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C++ for the Impatient by Brian Overland

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Chapter 7. Classes and Objects

One of the central features of C++ is that of classes, the single most important ability that C++ adds to C. There are many ways to think of a class. One of the best ways is this: A class is a user-defined type. Once you declare it, you can use it just as you would int, char, or double.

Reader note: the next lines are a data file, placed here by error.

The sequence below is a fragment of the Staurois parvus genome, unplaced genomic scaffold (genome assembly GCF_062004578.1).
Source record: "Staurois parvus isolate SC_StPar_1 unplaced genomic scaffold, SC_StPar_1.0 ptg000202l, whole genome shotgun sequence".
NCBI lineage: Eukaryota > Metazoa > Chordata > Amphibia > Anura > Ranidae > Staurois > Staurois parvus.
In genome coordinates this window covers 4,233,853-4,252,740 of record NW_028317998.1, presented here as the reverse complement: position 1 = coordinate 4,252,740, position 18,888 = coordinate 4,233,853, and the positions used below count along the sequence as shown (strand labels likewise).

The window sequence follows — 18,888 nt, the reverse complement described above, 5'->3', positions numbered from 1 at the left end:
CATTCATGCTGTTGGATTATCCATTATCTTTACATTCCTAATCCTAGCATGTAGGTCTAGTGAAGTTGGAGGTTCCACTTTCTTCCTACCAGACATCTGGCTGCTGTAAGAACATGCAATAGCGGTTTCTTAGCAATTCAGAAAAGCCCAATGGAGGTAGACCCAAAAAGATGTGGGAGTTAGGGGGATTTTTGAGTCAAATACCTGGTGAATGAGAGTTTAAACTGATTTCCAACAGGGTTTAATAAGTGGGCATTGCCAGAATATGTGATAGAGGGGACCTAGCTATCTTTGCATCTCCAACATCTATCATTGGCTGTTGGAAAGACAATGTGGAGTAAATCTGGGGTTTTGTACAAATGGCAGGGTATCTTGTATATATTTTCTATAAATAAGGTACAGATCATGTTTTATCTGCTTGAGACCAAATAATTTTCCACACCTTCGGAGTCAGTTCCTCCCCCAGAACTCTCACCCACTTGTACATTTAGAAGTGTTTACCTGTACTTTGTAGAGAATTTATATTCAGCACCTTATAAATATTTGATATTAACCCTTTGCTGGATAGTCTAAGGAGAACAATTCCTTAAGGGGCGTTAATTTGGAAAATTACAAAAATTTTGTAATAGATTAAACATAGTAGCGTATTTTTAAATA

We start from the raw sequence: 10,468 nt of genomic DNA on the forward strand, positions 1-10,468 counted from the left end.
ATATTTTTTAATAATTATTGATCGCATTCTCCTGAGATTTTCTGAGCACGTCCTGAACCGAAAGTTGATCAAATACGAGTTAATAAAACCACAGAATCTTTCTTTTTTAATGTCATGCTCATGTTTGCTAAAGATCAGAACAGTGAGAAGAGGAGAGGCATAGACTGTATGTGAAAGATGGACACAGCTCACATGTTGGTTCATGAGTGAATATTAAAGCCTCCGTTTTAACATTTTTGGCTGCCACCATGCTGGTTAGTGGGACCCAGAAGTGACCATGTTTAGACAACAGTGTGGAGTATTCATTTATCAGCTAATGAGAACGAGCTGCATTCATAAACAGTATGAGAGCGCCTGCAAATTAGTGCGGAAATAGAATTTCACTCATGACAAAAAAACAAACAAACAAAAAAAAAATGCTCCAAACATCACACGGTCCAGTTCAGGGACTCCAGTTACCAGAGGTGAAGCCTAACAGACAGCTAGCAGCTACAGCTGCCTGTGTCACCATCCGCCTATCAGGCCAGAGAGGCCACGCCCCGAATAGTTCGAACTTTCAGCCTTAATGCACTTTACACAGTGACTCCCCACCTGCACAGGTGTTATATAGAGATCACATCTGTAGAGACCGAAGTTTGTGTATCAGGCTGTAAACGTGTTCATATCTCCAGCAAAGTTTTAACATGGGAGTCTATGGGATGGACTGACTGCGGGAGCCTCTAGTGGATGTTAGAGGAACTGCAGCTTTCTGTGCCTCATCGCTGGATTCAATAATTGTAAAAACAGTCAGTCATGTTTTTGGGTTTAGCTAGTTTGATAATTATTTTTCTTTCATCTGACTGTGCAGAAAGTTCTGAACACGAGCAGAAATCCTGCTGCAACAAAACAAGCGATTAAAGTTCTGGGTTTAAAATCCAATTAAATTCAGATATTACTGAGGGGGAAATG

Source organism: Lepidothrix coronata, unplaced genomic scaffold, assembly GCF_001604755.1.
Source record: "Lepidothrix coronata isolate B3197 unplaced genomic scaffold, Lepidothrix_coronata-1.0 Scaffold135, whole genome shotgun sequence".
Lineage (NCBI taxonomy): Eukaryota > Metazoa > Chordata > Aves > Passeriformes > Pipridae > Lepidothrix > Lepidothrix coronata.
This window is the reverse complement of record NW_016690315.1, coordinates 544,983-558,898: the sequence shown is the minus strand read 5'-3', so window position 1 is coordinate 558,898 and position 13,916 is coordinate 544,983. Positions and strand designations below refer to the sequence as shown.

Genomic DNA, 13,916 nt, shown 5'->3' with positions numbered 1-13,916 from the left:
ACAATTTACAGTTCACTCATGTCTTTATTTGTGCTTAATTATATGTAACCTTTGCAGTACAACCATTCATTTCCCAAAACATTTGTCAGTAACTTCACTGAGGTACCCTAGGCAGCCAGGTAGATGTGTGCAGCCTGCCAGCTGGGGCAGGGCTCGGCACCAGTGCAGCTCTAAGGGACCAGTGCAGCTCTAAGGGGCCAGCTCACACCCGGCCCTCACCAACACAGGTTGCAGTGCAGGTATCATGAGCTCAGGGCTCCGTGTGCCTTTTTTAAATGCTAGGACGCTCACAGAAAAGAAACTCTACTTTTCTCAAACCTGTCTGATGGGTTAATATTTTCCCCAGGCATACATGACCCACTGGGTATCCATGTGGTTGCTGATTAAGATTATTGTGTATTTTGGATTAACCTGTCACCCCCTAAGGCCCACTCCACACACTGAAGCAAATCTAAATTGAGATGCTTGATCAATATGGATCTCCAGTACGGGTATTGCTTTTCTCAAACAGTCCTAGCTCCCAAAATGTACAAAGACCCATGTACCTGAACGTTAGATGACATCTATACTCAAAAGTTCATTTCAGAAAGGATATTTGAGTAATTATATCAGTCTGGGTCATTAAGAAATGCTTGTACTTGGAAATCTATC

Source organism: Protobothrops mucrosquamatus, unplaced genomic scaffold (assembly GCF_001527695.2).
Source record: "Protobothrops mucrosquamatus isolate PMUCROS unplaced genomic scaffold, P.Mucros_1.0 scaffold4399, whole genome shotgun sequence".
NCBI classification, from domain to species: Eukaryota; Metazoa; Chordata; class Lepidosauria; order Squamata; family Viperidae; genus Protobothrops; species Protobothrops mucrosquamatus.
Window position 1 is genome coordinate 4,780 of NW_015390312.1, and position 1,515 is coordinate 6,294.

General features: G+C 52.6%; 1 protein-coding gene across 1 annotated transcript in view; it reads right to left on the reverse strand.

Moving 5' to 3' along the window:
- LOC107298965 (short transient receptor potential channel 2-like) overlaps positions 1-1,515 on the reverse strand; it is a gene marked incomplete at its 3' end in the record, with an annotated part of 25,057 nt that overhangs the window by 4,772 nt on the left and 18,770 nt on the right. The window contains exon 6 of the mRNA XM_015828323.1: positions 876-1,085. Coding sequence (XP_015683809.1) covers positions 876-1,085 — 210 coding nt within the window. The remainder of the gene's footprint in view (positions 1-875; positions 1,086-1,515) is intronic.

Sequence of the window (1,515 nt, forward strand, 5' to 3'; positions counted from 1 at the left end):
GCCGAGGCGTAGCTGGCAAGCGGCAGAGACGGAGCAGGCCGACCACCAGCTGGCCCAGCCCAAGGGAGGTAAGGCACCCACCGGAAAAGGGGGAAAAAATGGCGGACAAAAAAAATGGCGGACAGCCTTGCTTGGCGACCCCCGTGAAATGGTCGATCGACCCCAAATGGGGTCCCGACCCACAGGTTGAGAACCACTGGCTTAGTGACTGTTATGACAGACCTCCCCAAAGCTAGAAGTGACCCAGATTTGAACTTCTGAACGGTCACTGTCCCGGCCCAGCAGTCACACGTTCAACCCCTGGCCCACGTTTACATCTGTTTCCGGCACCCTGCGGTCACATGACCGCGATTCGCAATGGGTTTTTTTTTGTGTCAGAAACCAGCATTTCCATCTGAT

By declaring a class, you create a fundamental new data type, extending C++ itself. You can, if you choose, define how the type responds to operators (such as +, -, or <). You can also provide services in the form of member functions, effectively creating intelligent data types. An object “knows” how to respond to function calls and retains that knowledge even when it is accessed through a pointer of a more general type. (This is ...

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